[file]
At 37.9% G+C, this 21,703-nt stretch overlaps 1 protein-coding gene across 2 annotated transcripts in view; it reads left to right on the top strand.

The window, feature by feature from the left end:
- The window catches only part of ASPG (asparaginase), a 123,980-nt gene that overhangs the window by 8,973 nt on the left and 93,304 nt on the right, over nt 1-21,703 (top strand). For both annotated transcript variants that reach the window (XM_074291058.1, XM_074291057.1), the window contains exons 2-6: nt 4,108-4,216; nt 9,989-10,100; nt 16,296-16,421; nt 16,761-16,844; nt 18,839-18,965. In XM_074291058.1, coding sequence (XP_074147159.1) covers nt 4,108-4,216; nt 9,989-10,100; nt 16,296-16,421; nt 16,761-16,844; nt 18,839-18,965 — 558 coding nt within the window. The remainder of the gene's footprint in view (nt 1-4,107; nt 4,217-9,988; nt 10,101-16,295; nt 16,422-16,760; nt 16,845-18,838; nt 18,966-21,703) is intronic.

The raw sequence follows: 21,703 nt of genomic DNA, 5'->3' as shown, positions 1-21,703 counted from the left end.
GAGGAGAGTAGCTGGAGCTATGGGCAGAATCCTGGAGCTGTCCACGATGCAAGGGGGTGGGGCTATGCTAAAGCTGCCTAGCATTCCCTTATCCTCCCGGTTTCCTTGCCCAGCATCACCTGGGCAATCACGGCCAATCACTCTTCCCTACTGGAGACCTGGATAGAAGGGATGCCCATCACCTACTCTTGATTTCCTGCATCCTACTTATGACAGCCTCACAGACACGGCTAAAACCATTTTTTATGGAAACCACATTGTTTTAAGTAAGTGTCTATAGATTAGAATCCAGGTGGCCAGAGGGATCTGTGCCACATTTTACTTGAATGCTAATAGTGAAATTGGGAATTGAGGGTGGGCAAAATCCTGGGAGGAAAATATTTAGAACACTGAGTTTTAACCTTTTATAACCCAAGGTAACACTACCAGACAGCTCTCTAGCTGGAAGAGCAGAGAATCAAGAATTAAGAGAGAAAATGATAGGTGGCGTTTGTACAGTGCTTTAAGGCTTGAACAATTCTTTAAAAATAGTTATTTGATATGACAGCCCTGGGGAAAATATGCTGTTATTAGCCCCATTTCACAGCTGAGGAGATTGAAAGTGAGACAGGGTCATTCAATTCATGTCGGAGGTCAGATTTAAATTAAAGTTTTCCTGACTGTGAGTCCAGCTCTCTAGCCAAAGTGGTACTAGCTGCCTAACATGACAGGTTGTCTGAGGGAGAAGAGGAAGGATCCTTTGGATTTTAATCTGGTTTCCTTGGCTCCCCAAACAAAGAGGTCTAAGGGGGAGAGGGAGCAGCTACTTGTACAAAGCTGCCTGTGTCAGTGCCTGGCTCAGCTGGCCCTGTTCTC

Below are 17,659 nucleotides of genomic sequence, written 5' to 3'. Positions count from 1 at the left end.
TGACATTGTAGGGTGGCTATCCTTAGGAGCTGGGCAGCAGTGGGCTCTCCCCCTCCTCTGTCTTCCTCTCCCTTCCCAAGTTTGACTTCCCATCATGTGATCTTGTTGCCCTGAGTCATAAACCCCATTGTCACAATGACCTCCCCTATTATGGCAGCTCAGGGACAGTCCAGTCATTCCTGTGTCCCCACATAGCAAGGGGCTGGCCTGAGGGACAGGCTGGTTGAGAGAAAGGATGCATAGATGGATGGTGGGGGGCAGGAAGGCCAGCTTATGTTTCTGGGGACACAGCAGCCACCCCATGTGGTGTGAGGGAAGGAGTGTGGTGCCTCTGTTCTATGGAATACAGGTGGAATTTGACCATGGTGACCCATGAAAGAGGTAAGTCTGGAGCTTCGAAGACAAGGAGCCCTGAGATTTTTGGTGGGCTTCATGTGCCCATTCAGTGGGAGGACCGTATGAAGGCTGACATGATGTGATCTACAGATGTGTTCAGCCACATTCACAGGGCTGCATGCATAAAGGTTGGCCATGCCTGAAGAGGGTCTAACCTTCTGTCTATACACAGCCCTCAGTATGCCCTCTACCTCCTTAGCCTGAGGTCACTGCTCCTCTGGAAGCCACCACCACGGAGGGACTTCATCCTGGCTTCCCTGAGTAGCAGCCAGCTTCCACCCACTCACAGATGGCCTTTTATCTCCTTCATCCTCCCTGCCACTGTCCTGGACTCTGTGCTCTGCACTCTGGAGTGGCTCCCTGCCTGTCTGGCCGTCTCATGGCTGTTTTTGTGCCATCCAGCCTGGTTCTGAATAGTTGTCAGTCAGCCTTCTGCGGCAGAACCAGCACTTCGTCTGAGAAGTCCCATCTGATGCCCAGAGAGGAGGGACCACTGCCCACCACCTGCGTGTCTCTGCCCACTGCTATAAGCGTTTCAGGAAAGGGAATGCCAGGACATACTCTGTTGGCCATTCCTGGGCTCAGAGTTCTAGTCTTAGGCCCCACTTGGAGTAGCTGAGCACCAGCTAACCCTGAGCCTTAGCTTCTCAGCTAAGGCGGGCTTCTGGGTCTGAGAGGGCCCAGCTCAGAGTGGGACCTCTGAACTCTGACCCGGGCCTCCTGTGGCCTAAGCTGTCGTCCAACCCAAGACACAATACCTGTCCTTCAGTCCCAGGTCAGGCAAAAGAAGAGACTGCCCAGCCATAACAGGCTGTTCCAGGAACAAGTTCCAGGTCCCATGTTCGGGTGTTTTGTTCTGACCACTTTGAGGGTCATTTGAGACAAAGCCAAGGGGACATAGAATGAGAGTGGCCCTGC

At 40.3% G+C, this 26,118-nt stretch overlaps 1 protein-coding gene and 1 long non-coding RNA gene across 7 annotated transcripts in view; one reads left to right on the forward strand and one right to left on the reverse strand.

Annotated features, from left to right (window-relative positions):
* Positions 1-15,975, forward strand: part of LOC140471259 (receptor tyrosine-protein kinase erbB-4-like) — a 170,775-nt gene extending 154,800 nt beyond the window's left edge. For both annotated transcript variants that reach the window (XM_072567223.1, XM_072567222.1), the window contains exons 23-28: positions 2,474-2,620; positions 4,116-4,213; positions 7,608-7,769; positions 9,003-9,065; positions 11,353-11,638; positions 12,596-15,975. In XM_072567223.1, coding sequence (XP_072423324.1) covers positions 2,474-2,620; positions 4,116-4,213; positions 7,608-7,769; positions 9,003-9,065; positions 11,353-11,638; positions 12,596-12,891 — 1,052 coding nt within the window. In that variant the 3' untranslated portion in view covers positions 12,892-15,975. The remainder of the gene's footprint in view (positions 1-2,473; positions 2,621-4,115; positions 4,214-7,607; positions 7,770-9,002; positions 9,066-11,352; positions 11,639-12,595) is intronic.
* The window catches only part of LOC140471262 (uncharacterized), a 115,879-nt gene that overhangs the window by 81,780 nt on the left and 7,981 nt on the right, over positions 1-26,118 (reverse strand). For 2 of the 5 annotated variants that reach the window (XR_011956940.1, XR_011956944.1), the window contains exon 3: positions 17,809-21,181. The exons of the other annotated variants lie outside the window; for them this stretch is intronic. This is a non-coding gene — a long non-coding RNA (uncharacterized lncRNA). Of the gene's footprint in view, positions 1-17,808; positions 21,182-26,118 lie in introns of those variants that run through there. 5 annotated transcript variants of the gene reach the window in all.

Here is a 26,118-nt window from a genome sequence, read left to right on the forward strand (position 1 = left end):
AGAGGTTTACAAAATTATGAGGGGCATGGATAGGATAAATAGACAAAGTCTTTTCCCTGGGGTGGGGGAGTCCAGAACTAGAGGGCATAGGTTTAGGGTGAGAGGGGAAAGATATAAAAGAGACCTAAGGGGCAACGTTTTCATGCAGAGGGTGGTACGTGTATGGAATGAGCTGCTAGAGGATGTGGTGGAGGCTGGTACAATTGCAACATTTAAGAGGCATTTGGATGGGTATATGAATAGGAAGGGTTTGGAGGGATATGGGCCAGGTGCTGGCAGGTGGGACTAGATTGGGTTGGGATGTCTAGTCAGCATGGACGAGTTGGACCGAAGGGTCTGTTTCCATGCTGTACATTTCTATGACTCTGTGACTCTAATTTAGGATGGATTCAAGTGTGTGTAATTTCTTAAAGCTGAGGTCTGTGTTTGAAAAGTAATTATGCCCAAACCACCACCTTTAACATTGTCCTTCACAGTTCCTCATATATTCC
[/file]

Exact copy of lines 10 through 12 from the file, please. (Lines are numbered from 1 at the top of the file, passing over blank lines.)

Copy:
* Positions 1-15,975, forward strand: part of LOC140471259 (receptor tyrosine-protein kinase erbB-4-like) — a 170,775-nt gene extending 154,800 nt beyond the window's left edge. For both annotated transcript variants that reach the window (XM_072567223.1, XM_072567222.1), the window contains exons 23-28: positions 2,474-2,620; positions 4,116-4,213; positions 7,608-7,769; positions 9,003-9,065; positions 11,353-11,638; positions 12,596-15,975. In XM_072567223.1, coding sequence (XP_072423324.1) covers positions 2,474-2,620; positions 4,116-4,213; positions 7,608-7,769; positions 9,003-9,065; positions 11,353-11,638; positions 12,596-12,891 — 1,052 coding nt within the window. In that variant the 3' untranslated portion in view covers positions 12,892-15,975. The remainder of the gene's footprint in view (positions 1-2,473; positions 2,621-4,115; positions 4,214-7,607; positions 7,770-9,002; positions 9,066-11,352; positions 11,639-12,595) is intronic.
* The window catches only part of LOC140471262 (uncharacterized), a 115,879-nt gene that overhangs the window by 81,780 nt on the left and 7,981 nt on the right, over positions 1-26,118 (reverse strand). For 2 of the 5 annotated variants that reach the window (XR_011956940.1, XR_011956944.1), the window contains exon 3: positions 17,809-21,181. The exons of the other annotated variants lie outside the window; for them this stretch is intronic. This is a non-coding gene — a long non-coding RNA (uncharacterized lncRNA). Of the gene's footprint in view, positions 1-17,808; positions 21,182-26,118 lie in introns of those variants that run through there. 5 annotated transcript variants of the gene reach the window in all.

Here is a 26,118-nt window from a genome sequence, read left to right on the forward strand (position 1 = left end):